27 April 2007

Living Death For Juveniles

The U.S. is one of the very few countries in the world that allows children under eighteen to be prosecuted as adults and sentenced to life without parole. In Colorado, between 1992 and 2005, 45 juveniles between fifteen and eighteen were sentenced to prison without the hope of ever being released. Last spring, the state's legislature eased its tough laws targeting juvenile offenders. The state passed a bill that made parole possible after 40 years in prison, but the measure did not apply retroactively to the 45 former juveniles now in Colorado's prison system. Producer Ofra Bikel visits five young men in Colorado sentenced to life without parole to examine their crimes and punishment, the laws that sanctioned their convictions, and the prospect of never being free again.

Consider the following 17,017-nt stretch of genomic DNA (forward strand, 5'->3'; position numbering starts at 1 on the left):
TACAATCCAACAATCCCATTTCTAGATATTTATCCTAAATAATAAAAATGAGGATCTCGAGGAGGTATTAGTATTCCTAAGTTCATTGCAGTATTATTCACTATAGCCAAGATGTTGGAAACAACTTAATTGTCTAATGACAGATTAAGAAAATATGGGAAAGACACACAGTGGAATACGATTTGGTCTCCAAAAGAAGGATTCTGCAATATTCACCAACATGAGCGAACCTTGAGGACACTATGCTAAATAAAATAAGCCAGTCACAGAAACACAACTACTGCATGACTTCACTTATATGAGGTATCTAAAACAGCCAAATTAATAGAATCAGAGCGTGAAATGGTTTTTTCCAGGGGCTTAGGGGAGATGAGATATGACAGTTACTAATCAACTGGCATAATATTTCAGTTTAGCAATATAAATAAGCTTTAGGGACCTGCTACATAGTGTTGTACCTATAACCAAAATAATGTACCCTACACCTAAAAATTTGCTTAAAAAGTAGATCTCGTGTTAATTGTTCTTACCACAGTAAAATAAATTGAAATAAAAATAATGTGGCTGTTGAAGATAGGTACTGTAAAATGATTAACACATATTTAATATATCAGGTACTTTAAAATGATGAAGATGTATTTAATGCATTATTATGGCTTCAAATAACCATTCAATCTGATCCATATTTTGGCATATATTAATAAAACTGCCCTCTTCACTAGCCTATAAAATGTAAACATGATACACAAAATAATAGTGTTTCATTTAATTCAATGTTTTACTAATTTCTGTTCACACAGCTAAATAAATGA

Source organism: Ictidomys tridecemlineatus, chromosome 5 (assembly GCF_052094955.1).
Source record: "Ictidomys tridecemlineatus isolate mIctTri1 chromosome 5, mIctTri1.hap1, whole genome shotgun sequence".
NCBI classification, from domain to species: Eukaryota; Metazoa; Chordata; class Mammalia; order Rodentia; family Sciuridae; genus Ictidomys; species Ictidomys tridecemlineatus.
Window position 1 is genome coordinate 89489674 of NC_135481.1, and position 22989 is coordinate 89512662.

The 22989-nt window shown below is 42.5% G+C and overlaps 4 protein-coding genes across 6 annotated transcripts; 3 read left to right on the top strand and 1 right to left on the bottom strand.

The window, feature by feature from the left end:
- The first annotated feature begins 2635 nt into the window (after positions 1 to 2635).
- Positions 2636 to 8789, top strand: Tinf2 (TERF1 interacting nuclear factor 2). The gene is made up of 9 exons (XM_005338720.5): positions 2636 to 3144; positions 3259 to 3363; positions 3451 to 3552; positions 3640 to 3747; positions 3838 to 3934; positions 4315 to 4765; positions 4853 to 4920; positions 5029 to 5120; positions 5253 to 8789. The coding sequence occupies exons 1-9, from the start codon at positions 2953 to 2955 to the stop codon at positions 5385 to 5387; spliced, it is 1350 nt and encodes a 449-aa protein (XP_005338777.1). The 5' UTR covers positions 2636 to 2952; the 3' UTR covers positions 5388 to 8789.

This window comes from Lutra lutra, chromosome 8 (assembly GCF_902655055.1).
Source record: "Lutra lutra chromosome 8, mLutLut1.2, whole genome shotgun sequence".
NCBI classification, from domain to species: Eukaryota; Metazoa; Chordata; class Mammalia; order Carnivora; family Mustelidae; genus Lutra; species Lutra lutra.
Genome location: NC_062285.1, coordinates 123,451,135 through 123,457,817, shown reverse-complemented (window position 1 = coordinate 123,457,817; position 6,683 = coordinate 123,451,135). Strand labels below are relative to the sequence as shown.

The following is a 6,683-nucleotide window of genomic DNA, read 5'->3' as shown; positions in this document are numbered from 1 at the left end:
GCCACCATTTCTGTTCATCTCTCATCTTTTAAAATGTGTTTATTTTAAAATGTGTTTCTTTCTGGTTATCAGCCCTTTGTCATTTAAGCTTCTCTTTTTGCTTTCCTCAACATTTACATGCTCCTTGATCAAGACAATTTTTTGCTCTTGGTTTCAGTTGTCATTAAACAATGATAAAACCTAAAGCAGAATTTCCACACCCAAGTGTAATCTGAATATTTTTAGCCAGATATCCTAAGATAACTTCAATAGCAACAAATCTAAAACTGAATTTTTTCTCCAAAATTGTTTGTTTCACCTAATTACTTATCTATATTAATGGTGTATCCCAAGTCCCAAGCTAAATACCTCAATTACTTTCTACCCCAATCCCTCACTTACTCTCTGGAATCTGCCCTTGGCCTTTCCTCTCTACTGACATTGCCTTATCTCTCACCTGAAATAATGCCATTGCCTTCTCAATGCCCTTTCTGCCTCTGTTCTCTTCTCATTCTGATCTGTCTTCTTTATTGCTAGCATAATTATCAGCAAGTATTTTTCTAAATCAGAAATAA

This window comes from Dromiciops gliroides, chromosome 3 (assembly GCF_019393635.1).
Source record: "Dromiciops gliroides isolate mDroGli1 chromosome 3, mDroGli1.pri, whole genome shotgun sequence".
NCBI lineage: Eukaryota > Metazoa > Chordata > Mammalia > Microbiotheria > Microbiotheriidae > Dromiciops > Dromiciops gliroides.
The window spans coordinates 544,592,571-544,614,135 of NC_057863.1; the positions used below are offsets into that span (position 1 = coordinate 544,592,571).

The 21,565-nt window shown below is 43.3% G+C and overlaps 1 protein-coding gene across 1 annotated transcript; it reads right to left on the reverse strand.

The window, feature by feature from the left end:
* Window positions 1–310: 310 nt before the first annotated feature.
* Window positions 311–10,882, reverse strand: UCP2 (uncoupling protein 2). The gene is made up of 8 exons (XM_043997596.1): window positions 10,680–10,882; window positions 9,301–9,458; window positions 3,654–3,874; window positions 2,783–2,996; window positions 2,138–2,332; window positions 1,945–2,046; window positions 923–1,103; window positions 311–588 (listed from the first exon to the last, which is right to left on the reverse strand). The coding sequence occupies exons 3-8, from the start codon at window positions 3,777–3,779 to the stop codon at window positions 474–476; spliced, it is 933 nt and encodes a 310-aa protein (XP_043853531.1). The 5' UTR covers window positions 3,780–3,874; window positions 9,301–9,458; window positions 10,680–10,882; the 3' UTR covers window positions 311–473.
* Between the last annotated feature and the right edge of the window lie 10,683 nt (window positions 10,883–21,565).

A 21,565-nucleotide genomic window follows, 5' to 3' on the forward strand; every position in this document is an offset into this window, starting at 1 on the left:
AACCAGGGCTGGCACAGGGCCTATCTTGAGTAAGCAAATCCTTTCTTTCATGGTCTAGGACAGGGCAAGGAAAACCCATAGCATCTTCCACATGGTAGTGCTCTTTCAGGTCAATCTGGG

PBS is reminding us of our shortcomings.

Life in prison without parole is still much better than the death penalty, which the U.S. Supreme Court recently declared unconstitutional for juveniles. It leaves open the possibilities of a collateral attack on a conviction in the courts, commutation of a sentence by the Governor, or legislative amnesty.

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